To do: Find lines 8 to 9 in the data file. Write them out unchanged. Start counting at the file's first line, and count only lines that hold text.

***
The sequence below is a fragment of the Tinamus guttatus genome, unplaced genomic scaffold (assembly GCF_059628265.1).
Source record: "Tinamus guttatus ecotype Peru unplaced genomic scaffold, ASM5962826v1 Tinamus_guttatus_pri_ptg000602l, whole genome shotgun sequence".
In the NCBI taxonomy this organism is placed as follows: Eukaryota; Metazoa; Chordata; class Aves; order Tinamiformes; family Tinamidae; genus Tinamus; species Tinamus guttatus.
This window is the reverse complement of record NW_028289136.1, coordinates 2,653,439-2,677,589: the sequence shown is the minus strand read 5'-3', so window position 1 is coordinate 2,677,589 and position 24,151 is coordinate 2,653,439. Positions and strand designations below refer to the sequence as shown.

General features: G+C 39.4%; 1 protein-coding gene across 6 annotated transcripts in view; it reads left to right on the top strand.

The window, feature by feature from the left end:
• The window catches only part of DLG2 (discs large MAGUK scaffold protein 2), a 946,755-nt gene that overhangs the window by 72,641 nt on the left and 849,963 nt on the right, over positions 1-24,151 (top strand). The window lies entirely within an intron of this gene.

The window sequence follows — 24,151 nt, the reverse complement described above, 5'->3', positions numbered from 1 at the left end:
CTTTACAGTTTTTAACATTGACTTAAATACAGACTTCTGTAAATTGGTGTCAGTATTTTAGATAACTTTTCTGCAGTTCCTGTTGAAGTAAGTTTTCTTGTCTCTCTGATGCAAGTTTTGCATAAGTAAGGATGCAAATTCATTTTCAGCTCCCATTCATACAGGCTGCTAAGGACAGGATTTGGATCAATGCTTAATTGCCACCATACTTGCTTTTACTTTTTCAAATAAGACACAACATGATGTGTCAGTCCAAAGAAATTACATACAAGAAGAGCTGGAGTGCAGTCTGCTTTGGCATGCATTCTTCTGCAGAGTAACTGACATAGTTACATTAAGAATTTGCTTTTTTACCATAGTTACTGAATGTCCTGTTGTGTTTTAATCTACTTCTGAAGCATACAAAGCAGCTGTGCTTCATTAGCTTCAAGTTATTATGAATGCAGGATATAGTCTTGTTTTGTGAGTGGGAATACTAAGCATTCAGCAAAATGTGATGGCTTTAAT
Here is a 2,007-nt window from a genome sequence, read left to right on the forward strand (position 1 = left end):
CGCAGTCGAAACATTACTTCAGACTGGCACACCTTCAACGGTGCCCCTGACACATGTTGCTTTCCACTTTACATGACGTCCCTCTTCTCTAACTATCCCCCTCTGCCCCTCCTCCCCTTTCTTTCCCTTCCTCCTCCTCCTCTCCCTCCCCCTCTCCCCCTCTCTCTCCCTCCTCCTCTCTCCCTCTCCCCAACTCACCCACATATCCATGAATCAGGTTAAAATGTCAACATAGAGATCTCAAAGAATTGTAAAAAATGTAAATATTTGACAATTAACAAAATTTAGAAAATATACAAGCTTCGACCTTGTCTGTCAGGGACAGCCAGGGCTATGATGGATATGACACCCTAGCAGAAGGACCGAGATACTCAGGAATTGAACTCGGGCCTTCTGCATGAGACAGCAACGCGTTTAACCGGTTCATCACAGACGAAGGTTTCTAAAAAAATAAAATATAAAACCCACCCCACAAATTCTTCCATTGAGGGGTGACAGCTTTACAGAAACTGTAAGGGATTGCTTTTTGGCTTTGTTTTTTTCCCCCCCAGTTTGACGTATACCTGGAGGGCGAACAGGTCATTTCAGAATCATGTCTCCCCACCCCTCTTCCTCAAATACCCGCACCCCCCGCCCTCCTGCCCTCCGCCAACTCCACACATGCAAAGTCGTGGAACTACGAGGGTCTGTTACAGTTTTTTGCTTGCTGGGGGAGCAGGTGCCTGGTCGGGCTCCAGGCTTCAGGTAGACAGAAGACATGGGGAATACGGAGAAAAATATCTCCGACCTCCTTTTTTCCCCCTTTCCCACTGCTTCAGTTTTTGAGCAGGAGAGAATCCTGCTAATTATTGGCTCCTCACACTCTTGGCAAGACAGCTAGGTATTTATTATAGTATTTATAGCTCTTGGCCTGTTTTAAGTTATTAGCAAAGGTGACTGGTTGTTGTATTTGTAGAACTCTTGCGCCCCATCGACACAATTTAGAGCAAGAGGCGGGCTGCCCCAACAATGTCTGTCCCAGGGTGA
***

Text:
The window sequence follows — 24,151 nt, the reverse complement described above, 5'->3', positions numbered from 1 at the left end:
CTTTACAGTTTTTAACATTGACTTAAATACAGACTTCTGTAAATTGGTGTCAGTATTTTAGATAACTTTTCTGCAGTTCCTGTTGAAGTAAGTTTTCTTGTCTCTCTGATGCAAGTTTTGCATAAGTAAGGATGCAAATTCATTTTCAGCTCCCATTCATACAGGCTGCTAAGGACAGGATTTGGATCAATGCTTAATTGCCACCATACTTGCTTTTACTTTTTCAAATAAGACACAACATGATGTGTCAGTCCAAAGAAATTACATACAAGAAGAGCTGGAGTGCAGTCTGCTTTGGCATGCATTCTTCTGCAGAGTAACTGACATAGTTACATTAAGAATTTGCTTTTTTACCATAGTTACTGAATGTCCTGTTGTGTTTTAATCTACTTCTGAAGCATACAAAGCAGCTGTGCTTCATTAGCTTCAAGTTATTATGAATGCAGGATATAGTCTTGTTTTGTGAGTGGGAATACTAAGCATTCAGCAAAATGTGATGGCTTTAAT